It’s time for the annual challenge: Picking my “dozen” favorite bluegrass recordings for the previous year.
First, the usual cautions. This list is obviously very subjective, just one guy’s opinion. The list represents my favorites, not necessarily the best. And it’s not all-inclusive; one guy can’t possibly listen to everything. Plus, as always, I don’t rank projects that include songs I wrote. So, for example, you won’t find the latest from Darin & Brooke Aldridge, Dale Ann Bradley, Kim Robins, and a few others.
The most difficult choice, and perhaps the most controversial, was right at the top. One album was my runaway favorite for the year. Much of it isn’t bluegrass, which would ordinarily exclude it. But it did so much for bluegrass that it couldn’t be ignored. So, with my editor’s indulgence, I have a baker’s dozen list, with one outlier at the top and a dozen more conventional picks that follow.
1. Barry Waldrep and Friends Celebrate Tony Rice
This project belongs in the collection of every fan who loves bluegrass, Tony Rice, and outstanding music. As I wrote in my Bluegrass Today review of the 21-song collection, “Rice fans will already have 21 reasons to own it. But think of the uninitiated, who don’t know about him and know little or nothing about bluegrass. If they are even mildly curious to go back to the work of the master himself, bluegrass can’t help but gain new admirers.”
Highlights include Song For a Winter Night, a Gordon Lightfoot song that Rice brought to bluegrass, superbly performed by country artist Radney Foster; Jim Lauderdale’s rendition of Church Street Blues; John Cowan’s sublime vocal on Me and My Guitar; and Vince Gill’s I’ll Stay Around.
2. Tina Adair, self-titled.
When Bluegrass Today colleague John Curtis Goad reviewed this one, he wrote, “Tina Adair has one of those voices that makes you immediately stop what you’re doing to give her your full attention.” If you’ve ever heard her sing, you know what he’s talking about. This 11-song offering from Engelhardt Music Group, will have listeners paying a lot of attention. Notable songs include Won’t Be Crying Over You, Still Got A Long Way to Go, and an outstanding remake of Kathy Mattea’s Eighteen Wheels and a Dozen Roses.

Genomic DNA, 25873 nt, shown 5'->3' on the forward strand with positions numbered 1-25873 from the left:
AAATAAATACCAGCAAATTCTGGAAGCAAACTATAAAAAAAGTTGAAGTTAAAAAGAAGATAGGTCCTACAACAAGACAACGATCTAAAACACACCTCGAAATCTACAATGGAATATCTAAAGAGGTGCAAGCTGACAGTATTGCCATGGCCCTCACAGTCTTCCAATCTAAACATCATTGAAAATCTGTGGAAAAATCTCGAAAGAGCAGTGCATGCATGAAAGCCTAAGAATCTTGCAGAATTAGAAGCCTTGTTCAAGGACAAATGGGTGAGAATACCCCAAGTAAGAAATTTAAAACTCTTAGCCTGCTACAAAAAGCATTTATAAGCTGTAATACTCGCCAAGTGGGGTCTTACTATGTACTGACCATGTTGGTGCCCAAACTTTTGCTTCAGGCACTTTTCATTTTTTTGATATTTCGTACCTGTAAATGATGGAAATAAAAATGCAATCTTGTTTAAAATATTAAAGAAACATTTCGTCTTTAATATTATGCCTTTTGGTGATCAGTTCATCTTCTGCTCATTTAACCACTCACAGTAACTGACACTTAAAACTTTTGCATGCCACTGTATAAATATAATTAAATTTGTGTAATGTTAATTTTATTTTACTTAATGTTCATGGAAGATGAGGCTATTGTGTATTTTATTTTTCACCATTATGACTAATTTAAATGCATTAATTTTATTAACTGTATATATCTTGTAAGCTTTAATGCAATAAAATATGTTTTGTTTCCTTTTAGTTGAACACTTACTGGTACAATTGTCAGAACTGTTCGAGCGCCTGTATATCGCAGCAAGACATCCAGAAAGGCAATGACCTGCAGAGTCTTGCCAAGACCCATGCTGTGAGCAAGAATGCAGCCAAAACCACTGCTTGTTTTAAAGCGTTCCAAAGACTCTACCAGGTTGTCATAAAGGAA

3. Renewal, Billy Strings
Critics seem to either love his music or hate it. Because the Rounder Records CD is so high on my list, it’s pretty clear where I come down. But just in case, let me say this: Billy Strings is one of the best things to happen to bluegrass music in the last 10 years. He plays with authority and sings with conviction. Highlights include This Old World, Red Daisy, and I Know It All.
4. Industrial Strength Bluegrass, various artists
Joe Mullins just might be the King Midas of bluegrass. Everything he touches turns to gold. Mullins produced this tribute to early icons of bluegrass in southwestern Ohio for Smithsonian Folkways. A quick peek at names in the credits will tell you this is special: Ronnie Bowman, Dan Tyminski, Bradley Walker, Kenny Smith, Rhonda Vincent, Doyle Lawson and others paying homage to The Stanley Brothers, Jimmy Martin, the Osborne Brothers, and Larry Sparks. The best tracks are A Face in the Crowd and When He Blessed My Soul.
5. Up All Night, The Grascals
New music from this reliably consistent sextet is always a welcome surprise to find in the mailbox. This one is extra special because it includes offerings from some of the genre’s best songwriters, including Milan Miller, Shawn Lane, Jerry Sally, Rick Lang, Donna Ulisse, Jon Weisberger, and Charles Humphrey III. Add always-stellar picking, especially from Kristin Scott Benson on banjo and Danny Roberts on mandolin, and you have a winner. Top choices are Flowers and Lace, Remember Where You’re Going, and Maybelle.
6. My Bluegrass Heart, Béla Fleck